At Macca this week, the MIPEP team finda rabbit of sorts, expeditioners conduct a fire drill and more wildlife appear including adorable, fluffy gentoo chicks.

Macquarie Island Pest Eradication Project

It was Kelly’s birthday during the week and what a wonderful surprise for her when half of the MIPEP team arrived at Hurd Point hut last Saturday night to help her celebrate. She had no idea the team had planned a surprise visit and the little hut which usually sleeps four comfortably was bursting at the seams. Unfortunately we don’t have any photos of the party girl and the party YET, but when Kelly arrives back on station at the end of the month I’m sure we’ll have these published. Happy birthday Kelly! We hope you had a very special day.

Ranger In Charge

The animals return.

Over the past three weeks we have seen mass activity in the fauna of this subantarctic island. The ranger and hunters, Cameron and Dana, had two fantastic days undertaking a census of both grey headed and black browed albatross at Petrel Peak in the southwest of the island prior to the arrival of Jaimie and Anna who will be taking over census work over the summer. Many nests were located and mapped for future reference. The light-mantled sooty albatross have returned in large numbers and are courting, calling constantly and following each other in courtship displays. Royal penguins have arrived in mass numbers and colonies are quickly filling up. It is a unique experience to watch porpoising royals returning from sea making a b-line for colonies along the east and west coasts. The Hurd Point colony is the largest colony of royal penguins in the world. 

The female elephant seals are weaning pups and mating prior to going back to sea. Male ‘beachmasters’ have increased in intensity and many fighting males are now missing parts of their proboscis (elongated noses) and are bleeding from the neck and head as they fight for territory and a chance for a ‘friendly flipper’ in the harem.

The gentoo penguins have hatched chicks and provide many smiles to expeditioners working around station. The tiny grey chicks are very cute. The final species to return are the rockhopper penguins and the first was seen on the 17th October.

What an exciting time for the L’Astrolabe to arrive with new expeditioners.

On station

Matt, Macquarie Island’s Fire Chief, loves a good fake fire. After spending a considerable amount of time drawing and painting a fierce looking fire on an old sheet of plywood, he placed it alongside the boat shed, checked to ensure there were no seals and penguins close by then he hit the fire alarm.

As soon as the fire team arrived, led by Gunny (acting as Fire Chief) so too did a few male elephant seals who came from nowhere but appeared to like the sound of the fire alarm. So much so that one parked itself right next to the fire hydrant and wasn’t concerned at all with all the activity. Thankfully the ‘fire’ was extinguished very quickly and shortly after the hoses and the fake fire were packed away for another day.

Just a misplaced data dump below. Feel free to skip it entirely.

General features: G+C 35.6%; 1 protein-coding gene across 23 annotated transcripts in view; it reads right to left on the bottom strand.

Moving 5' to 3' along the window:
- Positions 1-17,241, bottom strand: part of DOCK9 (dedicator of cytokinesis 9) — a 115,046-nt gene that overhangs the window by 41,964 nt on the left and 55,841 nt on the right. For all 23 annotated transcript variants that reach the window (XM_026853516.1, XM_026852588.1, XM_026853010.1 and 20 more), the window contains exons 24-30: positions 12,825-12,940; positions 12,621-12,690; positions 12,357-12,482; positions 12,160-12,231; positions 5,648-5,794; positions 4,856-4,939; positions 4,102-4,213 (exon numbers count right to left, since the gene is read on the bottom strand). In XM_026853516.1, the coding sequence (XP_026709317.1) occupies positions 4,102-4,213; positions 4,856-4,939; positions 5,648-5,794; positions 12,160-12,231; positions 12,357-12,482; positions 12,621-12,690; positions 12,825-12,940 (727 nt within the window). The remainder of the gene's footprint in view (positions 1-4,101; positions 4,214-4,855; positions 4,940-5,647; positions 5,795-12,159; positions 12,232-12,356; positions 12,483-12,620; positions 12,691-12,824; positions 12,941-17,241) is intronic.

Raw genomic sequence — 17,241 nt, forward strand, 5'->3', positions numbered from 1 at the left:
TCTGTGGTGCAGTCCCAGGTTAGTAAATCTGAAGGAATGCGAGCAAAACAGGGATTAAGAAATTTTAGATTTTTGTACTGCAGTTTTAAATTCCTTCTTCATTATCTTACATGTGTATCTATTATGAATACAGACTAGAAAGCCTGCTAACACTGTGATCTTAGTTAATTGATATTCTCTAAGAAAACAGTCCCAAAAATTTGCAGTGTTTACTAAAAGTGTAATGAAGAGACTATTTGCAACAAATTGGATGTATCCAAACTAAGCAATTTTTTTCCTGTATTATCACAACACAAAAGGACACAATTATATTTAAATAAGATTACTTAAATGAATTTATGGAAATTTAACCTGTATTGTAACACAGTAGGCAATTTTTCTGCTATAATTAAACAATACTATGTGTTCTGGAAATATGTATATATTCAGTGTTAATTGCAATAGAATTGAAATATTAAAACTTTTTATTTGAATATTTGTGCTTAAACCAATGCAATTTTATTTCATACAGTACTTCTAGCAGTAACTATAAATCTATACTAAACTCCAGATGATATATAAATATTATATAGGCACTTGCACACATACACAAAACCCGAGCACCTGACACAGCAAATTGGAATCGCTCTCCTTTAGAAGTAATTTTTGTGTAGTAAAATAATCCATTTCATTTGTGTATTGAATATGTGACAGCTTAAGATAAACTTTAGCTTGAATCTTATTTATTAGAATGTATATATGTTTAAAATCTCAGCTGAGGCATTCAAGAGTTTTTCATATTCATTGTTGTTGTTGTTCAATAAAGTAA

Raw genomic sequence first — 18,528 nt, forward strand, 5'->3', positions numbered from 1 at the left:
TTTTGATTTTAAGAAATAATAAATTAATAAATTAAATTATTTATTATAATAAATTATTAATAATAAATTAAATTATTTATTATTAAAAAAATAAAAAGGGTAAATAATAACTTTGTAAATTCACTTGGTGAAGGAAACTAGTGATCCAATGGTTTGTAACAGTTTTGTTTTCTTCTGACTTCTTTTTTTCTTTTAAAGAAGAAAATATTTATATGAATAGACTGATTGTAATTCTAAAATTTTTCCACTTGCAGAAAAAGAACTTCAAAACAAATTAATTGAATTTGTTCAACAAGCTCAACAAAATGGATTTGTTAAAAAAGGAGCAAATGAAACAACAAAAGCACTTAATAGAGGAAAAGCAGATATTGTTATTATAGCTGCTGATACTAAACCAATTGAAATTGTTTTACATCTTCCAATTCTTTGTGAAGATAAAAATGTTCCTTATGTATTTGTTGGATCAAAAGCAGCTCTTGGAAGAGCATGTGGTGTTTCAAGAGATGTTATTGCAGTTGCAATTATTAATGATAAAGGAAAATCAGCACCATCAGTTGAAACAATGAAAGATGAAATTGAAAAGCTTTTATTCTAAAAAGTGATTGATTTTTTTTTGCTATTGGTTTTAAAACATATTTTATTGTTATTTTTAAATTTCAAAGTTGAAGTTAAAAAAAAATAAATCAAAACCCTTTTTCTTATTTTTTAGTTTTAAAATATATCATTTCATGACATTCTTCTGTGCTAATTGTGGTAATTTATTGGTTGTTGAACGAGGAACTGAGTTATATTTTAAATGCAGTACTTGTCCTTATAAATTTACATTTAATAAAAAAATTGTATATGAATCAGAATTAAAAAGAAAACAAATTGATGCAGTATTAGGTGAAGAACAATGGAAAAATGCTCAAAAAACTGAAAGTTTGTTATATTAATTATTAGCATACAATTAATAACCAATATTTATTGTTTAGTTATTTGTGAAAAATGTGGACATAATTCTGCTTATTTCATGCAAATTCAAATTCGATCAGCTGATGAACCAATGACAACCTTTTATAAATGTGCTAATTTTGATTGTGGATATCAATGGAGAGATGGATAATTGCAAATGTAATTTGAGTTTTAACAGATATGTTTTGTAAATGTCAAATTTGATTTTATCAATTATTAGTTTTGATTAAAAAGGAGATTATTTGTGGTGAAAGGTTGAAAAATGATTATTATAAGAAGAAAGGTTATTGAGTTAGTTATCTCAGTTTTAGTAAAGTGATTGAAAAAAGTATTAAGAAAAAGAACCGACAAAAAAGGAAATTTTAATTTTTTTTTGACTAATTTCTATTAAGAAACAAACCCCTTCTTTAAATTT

You may recall last week we wrote about the leak in our dam at Gadgets Gully, the same dam which supplies our station with water. To refresh your memory, it was discovered the dam was empty (it’s not a very big dam. It doesn’t have to be. No droughts here.) so Tom and Robby walked up the gully, assessed the problem, spent most of the day removing the sludge from the bottom and repaired the leak. Thank you Robby and Tom.

Moments in Time

Extracts from old station logs

October 1984

22nd — the Nella Dan did not arrive until after lunch-time, and only managed to put ashore some key people, including Martin Betts and Phil, and the scientists who are anxious to make the most of their time here. We have arranged temporary accommodation in the gym, Sealers and the Science buildings for those who could not fit in the spare dongas and there are about 45 of us on the station now, counting the Larc Detachments. After dinner, we arranged a briefing for all those going on field trips and I hope we arranged to talk them into being reasonably careful without scaring them off completely.

October 1996

A large station population made for extra hands for Saturday duties when, in addition to the usual cleaning and garbage collecting chores, the latest batch of beer was bottled, two more workshops doors were painted, and the old hut at the transmitter aerial on Wireless Hill was retrieved from the gully (where it blew away in January) and packed for helicopter pick up.

The Light-Mantled Sooty Albatrosses are now back in force and their haunting cries are frequently heard. What lovely birds they are.  

The big event was the 60’s / 70’s party combined with Scobie Pye’s celebrations. Most personnel made an effort to dress up — Cathie as a punk with a Mohawk haircut, Dave as a rocker with a safety-pin through his nose, Dave and Tussock as soul singers, and several gurus and flower children were among the more memorable. Greetings from old friends at BAS and Ant Div were read out, gifts presented, and a very happy time was enjoyed by all.

Next day — lots of reminiscing was evident as the clean-up from the party was in progress this morning, with much amusement when Ray arrived looking very tired to discover he was on Slushy! Steady rain in the morning cleared to a bright afternoon as the wind shifted to the south. A fairly quiet day, with several people making preparations to go out tomorrow to get in position for the annual seal census on Tuesday.

Pulp Fiction shown in the evening in the mess — Slushy’s choice.


All creatures, great and small.